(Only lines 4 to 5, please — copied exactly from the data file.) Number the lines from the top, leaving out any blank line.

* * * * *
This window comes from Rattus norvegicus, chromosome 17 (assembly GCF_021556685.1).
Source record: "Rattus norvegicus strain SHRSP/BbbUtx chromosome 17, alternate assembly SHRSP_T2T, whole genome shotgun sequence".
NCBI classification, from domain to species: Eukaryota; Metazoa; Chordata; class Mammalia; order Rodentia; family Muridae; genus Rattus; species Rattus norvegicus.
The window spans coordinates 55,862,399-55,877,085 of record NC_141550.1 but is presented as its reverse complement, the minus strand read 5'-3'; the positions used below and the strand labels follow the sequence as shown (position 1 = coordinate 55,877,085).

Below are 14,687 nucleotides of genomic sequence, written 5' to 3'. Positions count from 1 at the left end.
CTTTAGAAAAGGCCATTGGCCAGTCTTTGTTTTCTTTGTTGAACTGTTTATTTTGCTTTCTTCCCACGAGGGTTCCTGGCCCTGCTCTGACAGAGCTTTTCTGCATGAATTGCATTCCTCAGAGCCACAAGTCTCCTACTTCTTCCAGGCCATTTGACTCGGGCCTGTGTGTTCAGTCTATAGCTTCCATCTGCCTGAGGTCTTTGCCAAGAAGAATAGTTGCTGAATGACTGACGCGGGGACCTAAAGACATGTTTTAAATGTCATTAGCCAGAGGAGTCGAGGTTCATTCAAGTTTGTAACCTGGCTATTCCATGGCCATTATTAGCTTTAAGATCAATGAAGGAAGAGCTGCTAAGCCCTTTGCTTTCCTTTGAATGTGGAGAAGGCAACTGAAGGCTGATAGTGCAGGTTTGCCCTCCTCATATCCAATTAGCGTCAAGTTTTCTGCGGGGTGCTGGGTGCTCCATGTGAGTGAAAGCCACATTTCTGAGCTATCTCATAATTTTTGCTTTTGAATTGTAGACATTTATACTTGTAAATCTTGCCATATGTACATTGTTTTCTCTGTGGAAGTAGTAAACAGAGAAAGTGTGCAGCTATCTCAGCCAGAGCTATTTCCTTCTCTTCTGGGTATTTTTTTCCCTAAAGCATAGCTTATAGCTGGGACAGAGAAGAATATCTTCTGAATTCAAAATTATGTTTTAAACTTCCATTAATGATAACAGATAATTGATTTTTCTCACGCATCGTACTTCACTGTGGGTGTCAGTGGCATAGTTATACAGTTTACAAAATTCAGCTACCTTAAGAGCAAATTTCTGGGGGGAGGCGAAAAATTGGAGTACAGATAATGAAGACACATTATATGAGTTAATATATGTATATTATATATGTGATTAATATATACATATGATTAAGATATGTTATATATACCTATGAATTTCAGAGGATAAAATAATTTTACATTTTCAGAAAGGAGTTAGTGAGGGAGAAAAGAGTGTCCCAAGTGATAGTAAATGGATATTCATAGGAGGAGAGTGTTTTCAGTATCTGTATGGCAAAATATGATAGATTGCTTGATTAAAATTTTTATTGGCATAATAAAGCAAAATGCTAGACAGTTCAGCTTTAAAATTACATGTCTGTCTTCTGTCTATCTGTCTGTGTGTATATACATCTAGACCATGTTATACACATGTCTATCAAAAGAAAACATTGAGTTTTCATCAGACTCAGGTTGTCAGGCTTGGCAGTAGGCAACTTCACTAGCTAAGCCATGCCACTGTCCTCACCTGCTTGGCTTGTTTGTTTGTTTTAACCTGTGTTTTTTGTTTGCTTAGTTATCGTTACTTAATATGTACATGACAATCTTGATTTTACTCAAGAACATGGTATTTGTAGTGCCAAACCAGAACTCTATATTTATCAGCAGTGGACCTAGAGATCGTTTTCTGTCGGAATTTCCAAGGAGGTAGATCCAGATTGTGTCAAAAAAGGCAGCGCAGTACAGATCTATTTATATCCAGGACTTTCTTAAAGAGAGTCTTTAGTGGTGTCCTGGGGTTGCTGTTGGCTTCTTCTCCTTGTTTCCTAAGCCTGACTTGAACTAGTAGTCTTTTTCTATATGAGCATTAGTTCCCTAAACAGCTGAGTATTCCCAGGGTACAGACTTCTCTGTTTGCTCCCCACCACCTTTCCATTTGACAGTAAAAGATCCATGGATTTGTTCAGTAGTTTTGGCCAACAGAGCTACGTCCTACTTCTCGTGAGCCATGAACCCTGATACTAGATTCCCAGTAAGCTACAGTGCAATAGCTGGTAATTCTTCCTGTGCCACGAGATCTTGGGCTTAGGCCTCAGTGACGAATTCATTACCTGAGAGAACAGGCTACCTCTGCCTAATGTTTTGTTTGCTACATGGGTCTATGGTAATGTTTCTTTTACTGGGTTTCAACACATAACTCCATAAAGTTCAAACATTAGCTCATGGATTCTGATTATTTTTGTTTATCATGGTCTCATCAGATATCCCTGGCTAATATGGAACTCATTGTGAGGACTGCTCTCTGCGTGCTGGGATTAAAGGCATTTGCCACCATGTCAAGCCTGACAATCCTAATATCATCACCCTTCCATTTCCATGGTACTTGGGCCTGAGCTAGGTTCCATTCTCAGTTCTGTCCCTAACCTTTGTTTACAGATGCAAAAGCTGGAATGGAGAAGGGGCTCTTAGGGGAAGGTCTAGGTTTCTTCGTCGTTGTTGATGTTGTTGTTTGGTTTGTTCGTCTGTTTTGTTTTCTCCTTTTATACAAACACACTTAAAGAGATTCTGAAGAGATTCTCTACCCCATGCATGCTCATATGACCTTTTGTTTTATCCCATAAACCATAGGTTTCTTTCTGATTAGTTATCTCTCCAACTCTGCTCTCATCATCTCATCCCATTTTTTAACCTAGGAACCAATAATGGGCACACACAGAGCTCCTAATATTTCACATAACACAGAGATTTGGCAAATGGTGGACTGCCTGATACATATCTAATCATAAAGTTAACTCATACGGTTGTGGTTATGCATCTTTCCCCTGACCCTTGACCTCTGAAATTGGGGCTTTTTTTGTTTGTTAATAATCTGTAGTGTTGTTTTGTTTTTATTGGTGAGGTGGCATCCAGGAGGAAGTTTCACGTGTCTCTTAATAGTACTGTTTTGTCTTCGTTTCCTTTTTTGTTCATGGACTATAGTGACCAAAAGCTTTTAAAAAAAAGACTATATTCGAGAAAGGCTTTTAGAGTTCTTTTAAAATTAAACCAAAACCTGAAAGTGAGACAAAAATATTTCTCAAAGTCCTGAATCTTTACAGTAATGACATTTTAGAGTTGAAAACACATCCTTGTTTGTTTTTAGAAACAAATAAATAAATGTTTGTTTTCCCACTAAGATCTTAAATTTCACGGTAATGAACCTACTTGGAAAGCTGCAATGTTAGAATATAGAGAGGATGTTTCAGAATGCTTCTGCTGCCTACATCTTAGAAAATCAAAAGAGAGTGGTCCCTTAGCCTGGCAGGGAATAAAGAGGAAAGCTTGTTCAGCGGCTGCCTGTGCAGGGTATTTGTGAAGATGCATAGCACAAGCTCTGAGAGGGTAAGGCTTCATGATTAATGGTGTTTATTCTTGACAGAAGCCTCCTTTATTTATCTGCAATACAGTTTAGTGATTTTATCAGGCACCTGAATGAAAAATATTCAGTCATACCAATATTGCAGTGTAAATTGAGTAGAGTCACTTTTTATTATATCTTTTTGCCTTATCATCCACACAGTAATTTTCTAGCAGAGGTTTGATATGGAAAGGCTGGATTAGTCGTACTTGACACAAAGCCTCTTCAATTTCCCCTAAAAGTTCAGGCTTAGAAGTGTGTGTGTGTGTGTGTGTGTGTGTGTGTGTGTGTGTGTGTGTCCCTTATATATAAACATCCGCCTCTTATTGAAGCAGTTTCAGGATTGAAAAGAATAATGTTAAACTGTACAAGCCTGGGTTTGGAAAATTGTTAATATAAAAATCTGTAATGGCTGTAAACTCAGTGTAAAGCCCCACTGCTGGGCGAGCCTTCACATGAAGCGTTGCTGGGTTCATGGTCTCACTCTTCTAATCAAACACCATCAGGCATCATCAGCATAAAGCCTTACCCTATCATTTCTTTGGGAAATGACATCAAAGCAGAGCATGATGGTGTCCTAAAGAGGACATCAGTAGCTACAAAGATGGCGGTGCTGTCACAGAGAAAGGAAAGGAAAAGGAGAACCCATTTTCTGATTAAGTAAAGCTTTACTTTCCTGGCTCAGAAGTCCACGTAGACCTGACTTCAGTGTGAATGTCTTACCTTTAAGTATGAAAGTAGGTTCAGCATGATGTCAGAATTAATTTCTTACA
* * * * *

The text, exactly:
The window spans coordinates 55,862,399-55,877,085 of record NC_141550.1 but is presented as its reverse complement, the minus strand read 5'-3'; the positions used below and the strand labels follow the sequence as shown (position 1 = coordinate 55,877,085).

Below are 14,687 nucleotides of genomic sequence, written 5' to 3'. Positions count from 1 at the left end.